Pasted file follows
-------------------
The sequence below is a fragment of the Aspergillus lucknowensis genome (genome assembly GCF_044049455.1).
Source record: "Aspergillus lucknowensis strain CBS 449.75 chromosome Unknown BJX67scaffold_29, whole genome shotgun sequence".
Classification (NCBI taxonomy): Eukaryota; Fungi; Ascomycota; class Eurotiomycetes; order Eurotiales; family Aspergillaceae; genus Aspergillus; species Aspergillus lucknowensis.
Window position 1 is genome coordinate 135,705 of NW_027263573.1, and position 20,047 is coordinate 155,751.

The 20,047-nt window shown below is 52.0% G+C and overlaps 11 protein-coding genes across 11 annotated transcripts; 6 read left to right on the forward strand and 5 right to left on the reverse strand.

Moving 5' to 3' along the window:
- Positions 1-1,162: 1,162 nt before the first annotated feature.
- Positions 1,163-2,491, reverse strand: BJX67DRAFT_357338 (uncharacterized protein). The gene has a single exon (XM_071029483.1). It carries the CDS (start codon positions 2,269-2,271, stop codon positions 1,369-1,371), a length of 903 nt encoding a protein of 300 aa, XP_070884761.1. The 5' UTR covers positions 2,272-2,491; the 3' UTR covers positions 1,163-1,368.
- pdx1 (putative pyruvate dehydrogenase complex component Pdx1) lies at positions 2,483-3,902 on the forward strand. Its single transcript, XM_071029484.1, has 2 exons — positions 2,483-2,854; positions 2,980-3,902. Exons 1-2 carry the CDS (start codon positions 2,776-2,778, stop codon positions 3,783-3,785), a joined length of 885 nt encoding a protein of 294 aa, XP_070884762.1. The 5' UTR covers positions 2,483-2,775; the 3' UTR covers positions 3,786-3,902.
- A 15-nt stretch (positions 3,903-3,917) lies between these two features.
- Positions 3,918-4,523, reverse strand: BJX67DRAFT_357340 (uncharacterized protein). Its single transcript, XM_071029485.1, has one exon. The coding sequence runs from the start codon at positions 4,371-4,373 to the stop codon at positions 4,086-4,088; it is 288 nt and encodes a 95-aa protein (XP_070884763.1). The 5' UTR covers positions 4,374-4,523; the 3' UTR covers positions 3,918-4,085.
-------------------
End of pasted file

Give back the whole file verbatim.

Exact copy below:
The sequence below is a fragment of the Aspergillus lucknowensis genome (genome assembly GCF_044049455.1).
Source record: "Aspergillus lucknowensis strain CBS 449.75 chromosome Unknown BJX67scaffold_29, whole genome shotgun sequence".
Classification (NCBI taxonomy): Eukaryota; Fungi; Ascomycota; class Eurotiomycetes; order Eurotiales; family Aspergillaceae; genus Aspergillus; species Aspergillus lucknowensis.
Window position 1 is genome coordinate 135,705 of NW_027263573.1, and position 20,047 is coordinate 155,751.

The 20,047-nt window shown below is 52.0% G+C and overlaps 11 protein-coding genes across 11 annotated transcripts; 6 read left to right on the forward strand and 5 right to left on the reverse strand.

Moving 5' to 3' along the window:
- Positions 1-1,162: 1,162 nt before the first annotated feature.
- Positions 1,163-2,491, reverse strand: BJX67DRAFT_357338 (uncharacterized protein). The gene has a single exon (XM_071029483.1). It carries the CDS (start codon positions 2,269-2,271, stop codon positions 1,369-1,371), a length of 903 nt encoding a protein of 300 aa, XP_070884761.1. The 5' UTR covers positions 2,272-2,491; the 3' UTR covers positions 1,163-1,368.
- pdx1 (putative pyruvate dehydrogenase complex component Pdx1) lies at positions 2,483-3,902 on the forward strand. Its single transcript, XM_071029484.1, has 2 exons — positions 2,483-2,854; positions 2,980-3,902. Exons 1-2 carry the CDS (start codon positions 2,776-2,778, stop codon positions 3,783-3,785), a joined length of 885 nt encoding a protein of 294 aa, XP_070884762.1. The 5' UTR covers positions 2,483-2,775; the 3' UTR covers positions 3,786-3,902.
- A 15-nt stretch (positions 3,903-3,917) lies between these two features.
- Positions 3,918-4,523, reverse strand: BJX67DRAFT_357340 (uncharacterized protein). Its single transcript, XM_071029485.1, has one exon. The coding sequence runs from the start codon at positions 4,371-4,373 to the stop codon at positions 4,086-4,088; it is 288 nt and encodes a 95-aa protein (XP_070884763.1). The 5' UTR covers positions 4,374-4,523; the 3' UTR covers positions 3,918-4,085.